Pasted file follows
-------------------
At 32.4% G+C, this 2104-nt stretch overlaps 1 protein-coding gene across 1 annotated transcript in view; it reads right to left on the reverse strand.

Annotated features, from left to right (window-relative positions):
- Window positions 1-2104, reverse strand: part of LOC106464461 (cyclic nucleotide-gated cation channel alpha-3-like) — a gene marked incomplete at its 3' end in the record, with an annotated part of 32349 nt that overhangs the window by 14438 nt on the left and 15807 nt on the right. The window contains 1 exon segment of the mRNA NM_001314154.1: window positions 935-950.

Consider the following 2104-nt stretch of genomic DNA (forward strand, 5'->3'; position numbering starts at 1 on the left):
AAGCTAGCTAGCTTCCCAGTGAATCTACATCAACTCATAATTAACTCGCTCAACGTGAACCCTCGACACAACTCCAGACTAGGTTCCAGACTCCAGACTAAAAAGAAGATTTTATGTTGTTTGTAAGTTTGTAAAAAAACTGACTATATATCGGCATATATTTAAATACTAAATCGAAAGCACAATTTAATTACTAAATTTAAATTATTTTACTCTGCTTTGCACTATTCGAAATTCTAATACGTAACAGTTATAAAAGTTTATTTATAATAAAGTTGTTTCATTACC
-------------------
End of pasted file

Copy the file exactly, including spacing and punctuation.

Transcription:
At 32.4% G+C, this 2104-nt stretch overlaps 1 protein-coding gene across 1 annotated transcript in view; it reads right to left on the reverse strand.

Annotated features, from left to right (window-relative positions):
- Window positions 1-2104, reverse strand: part of LOC106464461 (cyclic nucleotide-gated cation channel alpha-3-like) — a gene marked incomplete at its 3' end in the record, with an annotated part of 32349 nt that overhangs the window by 14438 nt on the left and 15807 nt on the right. The window contains 1 exon segment of the mRNA NM_001314154.1: window positions 935-950.

Consider the following 2104-nt stretch of genomic DNA (forward strand, 5'->3'; position numbering starts at 1 on the left):
AAGCTAGCTAGCTTCCCAGTGAATCTACATCAACTCATAATTAACTCGCTCAACGTGAACCCTCGACACAACTCCAGACTAGGTTCCAGACTCCAGACTAAAAAGAAGATTTTATGTTGTTTGTAAGTTTGTAAAAAAACTGACTATATATCGGCATATATTTAAATACTAAATCGAAAGCACAATTTAATTACTAAATTTAAATTATTTTACTCTGCTTTGCACTATTCGAAATTCTAATACGTAACAGTTATAAAAGTTTATTTATAATAAAGTTGTTTCATTACC